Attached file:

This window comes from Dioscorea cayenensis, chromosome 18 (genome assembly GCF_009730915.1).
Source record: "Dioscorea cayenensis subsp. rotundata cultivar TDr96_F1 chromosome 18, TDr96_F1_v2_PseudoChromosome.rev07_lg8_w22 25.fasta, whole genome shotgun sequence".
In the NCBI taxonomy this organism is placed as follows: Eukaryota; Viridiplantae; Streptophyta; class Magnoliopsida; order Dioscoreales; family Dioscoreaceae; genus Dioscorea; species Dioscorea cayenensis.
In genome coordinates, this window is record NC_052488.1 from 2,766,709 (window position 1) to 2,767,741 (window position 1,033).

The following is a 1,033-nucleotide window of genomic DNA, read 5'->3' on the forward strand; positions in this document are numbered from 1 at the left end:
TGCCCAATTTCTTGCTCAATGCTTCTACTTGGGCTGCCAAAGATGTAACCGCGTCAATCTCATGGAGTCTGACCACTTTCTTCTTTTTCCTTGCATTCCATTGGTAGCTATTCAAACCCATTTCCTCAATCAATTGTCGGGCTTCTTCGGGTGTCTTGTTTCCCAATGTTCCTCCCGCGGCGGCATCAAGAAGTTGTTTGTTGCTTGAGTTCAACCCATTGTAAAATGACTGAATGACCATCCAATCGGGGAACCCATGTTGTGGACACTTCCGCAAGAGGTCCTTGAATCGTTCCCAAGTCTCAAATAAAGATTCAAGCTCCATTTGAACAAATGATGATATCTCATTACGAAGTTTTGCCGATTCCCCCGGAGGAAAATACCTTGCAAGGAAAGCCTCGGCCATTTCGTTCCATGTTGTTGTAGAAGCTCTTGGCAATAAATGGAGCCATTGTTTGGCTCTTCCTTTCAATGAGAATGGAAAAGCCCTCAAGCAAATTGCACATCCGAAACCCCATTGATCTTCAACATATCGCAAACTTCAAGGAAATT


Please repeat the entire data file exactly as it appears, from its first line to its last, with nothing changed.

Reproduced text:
This window comes from Dioscorea cayenensis, chromosome 18 (genome assembly GCF_009730915.1).
Source record: "Dioscorea cayenensis subsp. rotundata cultivar TDr96_F1 chromosome 18, TDr96_F1_v2_PseudoChromosome.rev07_lg8_w22 25.fasta, whole genome shotgun sequence".
In the NCBI taxonomy this organism is placed as follows: Eukaryota; Viridiplantae; Streptophyta; class Magnoliopsida; order Dioscoreales; family Dioscoreaceae; genus Dioscorea; species Dioscorea cayenensis.
In genome coordinates, this window is record NC_052488.1 from 2,766,709 (window position 1) to 2,767,741 (window position 1,033).

The following is a 1,033-nucleotide window of genomic DNA, read 5'->3' on the forward strand; positions in this document are numbered from 1 at the left end:
TGCCCAATTTCTTGCTCAATGCTTCTACTTGGGCTGCCAAAGATGTAACCGCGTCAATCTCATGGAGTCTGACCACTTTCTTCTTTTTCCTTGCATTCCATTGGTAGCTATTCAAACCCATTTCCTCAATCAATTGTCGGGCTTCTTCGGGTGTCTTGTTTCCCAATGTTCCTCCCGCGGCGGCATCAAGAAGTTGTTTGTTGCTTGAGTTCAACCCATTGTAAAATGACTGAATGACCATCCAATCGGGGAACCCATGTTGTGGACACTTCCGCAAGAGGTCCTTGAATCGTTCCCAAGTCTCAAATAAAGATTCAAGCTCCATTTGAACAAATGATGATATCTCATTACGAAGTTTTGCCGATTCCCCCGGAGGAAAATACCTTGCAAGGAAAGCCTCGGCCATTTCGTTCCATGTTGTTGTAGAAGCTCTTGGCAATAAATGGAGCCATTGTTTGGCTCTTCCTTTCAATGAGAATGGAAAAGCCCTCAAGCAAATTGCACATCCGAAACCCCATTGATCTTCAACATATCGCAAACTTCAAGGAAATT